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Thoughts, as they do, have been whirling around inside my head lately. The one that a few minutes ago bubbled it's way up to the top is the question of Mini-HardDrives.

As I'm sure some of you have noticed from my recent posts, I'm planning on doing some traveling in the next few months. Further, I fully intend to work while I'm at it. Part of my plan is to do extensive recording absolutely everywhere I go. This means that I'm going to need some external storage, since the HD in my laptop is only 250 gigs. I'm not going to have space for a big bulky enclosure, and every pound is going to count, so it'll have to be a 2.5" drive (maybe two).

I've seen those rugged little orange rubber encased Lacie drives being used by a lot of people. But I'm wondering what else is out there. As far as data storage goes I don't care about the price. Mics, cables, interfaces, shoes, and deoderant, I am more than happy to scrimp on, but if a drive goes down, so does my entire catalogue of sounds and projects, essentially my entire working life. Not going to happen.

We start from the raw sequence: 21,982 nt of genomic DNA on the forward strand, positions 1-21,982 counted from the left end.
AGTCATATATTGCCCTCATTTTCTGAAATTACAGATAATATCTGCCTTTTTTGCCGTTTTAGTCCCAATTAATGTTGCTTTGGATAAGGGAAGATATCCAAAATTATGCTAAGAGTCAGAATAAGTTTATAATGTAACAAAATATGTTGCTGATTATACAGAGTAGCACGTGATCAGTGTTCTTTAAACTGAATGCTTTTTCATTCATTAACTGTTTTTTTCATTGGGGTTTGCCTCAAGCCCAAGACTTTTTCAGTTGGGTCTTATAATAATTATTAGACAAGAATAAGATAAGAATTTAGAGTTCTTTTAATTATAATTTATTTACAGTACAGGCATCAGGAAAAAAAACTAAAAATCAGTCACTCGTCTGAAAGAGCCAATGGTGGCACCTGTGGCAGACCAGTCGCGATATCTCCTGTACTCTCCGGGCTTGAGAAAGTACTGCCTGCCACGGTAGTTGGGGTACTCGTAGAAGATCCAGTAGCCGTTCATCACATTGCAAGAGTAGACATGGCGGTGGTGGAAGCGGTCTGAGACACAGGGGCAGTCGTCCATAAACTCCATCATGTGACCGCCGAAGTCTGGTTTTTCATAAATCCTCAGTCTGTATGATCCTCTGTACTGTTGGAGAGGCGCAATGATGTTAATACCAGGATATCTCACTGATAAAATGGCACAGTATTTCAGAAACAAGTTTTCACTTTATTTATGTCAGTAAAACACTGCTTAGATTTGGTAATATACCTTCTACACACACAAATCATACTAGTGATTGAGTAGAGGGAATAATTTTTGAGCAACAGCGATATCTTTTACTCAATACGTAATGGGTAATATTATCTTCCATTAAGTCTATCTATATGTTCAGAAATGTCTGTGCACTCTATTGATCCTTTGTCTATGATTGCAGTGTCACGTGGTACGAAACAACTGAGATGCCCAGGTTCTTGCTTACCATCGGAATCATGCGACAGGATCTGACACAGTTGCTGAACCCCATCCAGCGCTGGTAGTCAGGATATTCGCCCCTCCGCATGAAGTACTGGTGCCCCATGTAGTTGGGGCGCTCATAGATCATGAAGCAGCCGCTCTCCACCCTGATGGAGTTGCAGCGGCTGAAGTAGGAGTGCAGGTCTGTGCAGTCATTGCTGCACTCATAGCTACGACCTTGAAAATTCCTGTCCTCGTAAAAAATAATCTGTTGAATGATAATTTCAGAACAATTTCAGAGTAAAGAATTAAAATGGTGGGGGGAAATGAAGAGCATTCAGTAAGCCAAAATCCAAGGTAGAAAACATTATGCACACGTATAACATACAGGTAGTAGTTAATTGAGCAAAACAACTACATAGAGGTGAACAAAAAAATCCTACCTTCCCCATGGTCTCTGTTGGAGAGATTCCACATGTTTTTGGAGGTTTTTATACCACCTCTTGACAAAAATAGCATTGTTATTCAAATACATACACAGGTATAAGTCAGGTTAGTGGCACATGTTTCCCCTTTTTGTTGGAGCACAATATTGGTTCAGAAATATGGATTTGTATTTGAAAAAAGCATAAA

For those of you who do a lot of travelling, backpacking, &tc., what makes/brands of mini harddrives are up to the task?

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6 Answers 6

I would put in a vote for a G-RAID mini, essentially 2 x 2.5" drives in raid array so your stuff is double backed-up. It runs off the firewire power of your computer so the cords you would need are just that, no power supply needed (for most computers).
http://g-technology.com/products/g-raid-mini.cfm

plus it is fairly heavy duty with aluminum enclosure.

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Yeah, I was looking at these. Pretty damn snazzy. It's just a smidge bulkier than I'd like, but still a great option. Thanks. –  g.a.harry Jun 3 '11 at 1:31
    
Wow, I think I need to start saving up for one of those, obviously with the 7200RPM drives! Just two concerns come to mind in terms of bus power for something like this: As far as I know this only works with a 6 pin firewire connector and most laptops only have the 4 pin "mini-DV" type. Running two drives on bus power will put quite a drain on the bus. Most laptops barely handle the drain of a single drive so you might have reliability issues. –  Bluesman69 Jun 3 '11 at 7:12